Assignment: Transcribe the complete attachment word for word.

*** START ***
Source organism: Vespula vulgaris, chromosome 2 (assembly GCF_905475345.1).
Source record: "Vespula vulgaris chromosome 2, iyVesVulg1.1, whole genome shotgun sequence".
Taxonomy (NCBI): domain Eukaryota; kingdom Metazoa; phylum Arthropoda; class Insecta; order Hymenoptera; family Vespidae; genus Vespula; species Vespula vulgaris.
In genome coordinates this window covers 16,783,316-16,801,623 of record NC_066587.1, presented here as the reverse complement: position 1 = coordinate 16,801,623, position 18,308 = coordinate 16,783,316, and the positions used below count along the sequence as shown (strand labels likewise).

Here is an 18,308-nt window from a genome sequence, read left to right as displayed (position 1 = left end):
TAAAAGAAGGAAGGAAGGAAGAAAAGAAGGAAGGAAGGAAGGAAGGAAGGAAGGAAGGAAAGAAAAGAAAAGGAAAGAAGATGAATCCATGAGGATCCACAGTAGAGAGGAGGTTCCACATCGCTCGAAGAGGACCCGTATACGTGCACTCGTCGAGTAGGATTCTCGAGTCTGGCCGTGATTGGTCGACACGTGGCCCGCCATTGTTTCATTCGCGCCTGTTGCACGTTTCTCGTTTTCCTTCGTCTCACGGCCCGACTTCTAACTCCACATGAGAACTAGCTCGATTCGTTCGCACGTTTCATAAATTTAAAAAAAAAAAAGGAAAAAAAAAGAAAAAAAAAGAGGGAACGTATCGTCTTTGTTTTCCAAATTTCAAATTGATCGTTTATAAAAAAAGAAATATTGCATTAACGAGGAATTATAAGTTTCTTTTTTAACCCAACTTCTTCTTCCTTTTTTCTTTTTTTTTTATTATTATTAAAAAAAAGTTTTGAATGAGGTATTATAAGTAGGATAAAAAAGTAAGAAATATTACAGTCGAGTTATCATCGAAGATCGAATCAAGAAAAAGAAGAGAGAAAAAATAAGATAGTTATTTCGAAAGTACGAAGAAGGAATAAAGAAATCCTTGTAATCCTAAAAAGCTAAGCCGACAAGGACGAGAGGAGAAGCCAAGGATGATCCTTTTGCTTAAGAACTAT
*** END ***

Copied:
Source organism: Vespula vulgaris, chromosome 2 (assembly GCF_905475345.1).
Source record: "Vespula vulgaris chromosome 2, iyVesVulg1.1, whole genome shotgun sequence".
Taxonomy (NCBI): domain Eukaryota; kingdom Metazoa; phylum Arthropoda; class Insecta; order Hymenoptera; family Vespidae; genus Vespula; species Vespula vulgaris.
In genome coordinates this window covers 16,783,316-16,801,623 of record NC_066587.1, presented here as the reverse complement: position 1 = coordinate 16,801,623, position 18,308 = coordinate 16,783,316, and the positions used below count along the sequence as shown (strand labels likewise).

Here is an 18,308-nt window from a genome sequence, read left to right as displayed (position 1 = left end):
TAAAAGAAGGAAGGAAGGAAGAAAAGAAGGAAGGAAGGAAGGAAGGAAGGAAGGAAGGAAAGAAAAGAAAAGGAAAGAAGATGAATCCATGAGGATCCACAGTAGAGAGGAGGTTCCACATCGCTCGAAGAGGACCCGTATACGTGCACTCGTCGAGTAGGATTCTCGAGTCTGGCCGTGATTGGTCGACACGTGGCCCGCCATTGTTTCATTCGCGCCTGTTGCACGTTTCTCGTTTTCCTTCGTCTCACGGCCCGACTTCTAACTCCACATGAGAACTAGCTCGATTCGTTCGCACGTTTCATAAATTTAAAAAAAAAAAAGGAAAAAAAAAGAAAAAAAAAGAGGGAACGTATCGTCTTTGTTTTCCAAATTTCAAATTGATCGTTTATAAAAAAAGAAATATTGCATTAACGAGGAATTATAAGTTTCTTTTTTAACCCAACTTCTTCTTCCTTTTTTCTTTTTTTTTTATTATTATTAAAAAAAAGTTTTGAATGAGGTATTATAAGTAGGATAAAAAAGTAAGAAATATTACAGTCGAGTTATCATCGAAGATCGAATCAAGAAAAAGAAGAGAGAAAAAATAAGATAGTTATTTCGAAAGTACGAAGAAGGAATAAAGAAATCCTTGTAATCCTAAAAAGCTAAGCCGACAAGGACGAGAGGAGAAGCCAAGGATGATCCTTTTGCTTAAGAACTAT